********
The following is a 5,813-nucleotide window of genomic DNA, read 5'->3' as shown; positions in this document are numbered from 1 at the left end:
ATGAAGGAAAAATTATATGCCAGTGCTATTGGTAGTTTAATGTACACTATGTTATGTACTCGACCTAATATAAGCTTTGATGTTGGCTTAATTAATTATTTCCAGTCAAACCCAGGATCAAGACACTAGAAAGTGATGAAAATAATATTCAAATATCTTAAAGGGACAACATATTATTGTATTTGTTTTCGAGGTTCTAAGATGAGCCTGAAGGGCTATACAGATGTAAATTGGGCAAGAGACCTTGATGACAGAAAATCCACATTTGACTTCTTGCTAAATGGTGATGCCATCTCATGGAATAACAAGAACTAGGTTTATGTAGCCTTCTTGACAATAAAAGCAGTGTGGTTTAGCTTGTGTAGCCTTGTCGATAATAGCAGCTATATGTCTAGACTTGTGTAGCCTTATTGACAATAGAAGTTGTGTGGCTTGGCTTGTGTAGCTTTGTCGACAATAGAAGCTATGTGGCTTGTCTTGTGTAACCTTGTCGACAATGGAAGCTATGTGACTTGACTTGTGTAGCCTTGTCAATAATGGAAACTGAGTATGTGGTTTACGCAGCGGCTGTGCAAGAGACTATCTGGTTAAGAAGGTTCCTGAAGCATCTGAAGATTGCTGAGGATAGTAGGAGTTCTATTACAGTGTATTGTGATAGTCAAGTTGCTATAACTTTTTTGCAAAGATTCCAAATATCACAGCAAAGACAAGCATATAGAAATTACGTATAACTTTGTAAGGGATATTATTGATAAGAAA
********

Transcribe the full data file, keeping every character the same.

The following is a 5,813-nucleotide window of genomic DNA, read 5'->3' as shown; positions in this document are numbered from 1 at the left end:
ATGAAGGAAAAATTATATGCCAGTGCTATTGGTAGTTTAATGTACACTATGTTATGTACTCGACCTAATATAAGCTTTGATGTTGGCTTAATTAATTATTTCCAGTCAAACCCAGGATCAAGACACTAGAAAGTGATGAAAATAATATTCAAATATCTTAAAGGGACAACATATTATTGTATTTGTTTTCGAGGTTCTAAGATGAGCCTGAAGGGCTATACAGATGTAAATTGGGCAAGAGACCTTGATGACAGAAAATCCACATTTGACTTCTTGCTAAATGGTGATGCCATCTCATGGAATAACAAGAACTAGGTTTATGTAGCCTTCTTGACAATAAAAGCAGTGTGGTTTAGCTTGTGTAGCCTTGTCGATAATAGCAGCTATATGTCTAGACTTGTGTAGCCTTATTGACAATAGAAGTTGTGTGGCTTGGCTTGTGTAGCTTTGTCGACAATAGAAGCTATGTGGCTTGTCTTGTGTAACCTTGTCGACAATGGAAGCTATGTGACTTGACTTGTGTAGCCTTGTCAATAATGGAAACTGAGTATGTGGTTTACGCAGCGGCTGTGCAAGAGACTATCTGGTTAAGAAGGTTCCTGAAGCATCTGAAGATTGCTGAGGATAGTAGGAGTTCTATTACAGTGTATTGTGATAGTCAAGTTGCTATAACTTTTTTGCAAAGATTCCAAATATCACAGCAAAGACAAGCATATAGAAATTACGTATAACTTTGTAAGGGATATTATTGATAAGAAA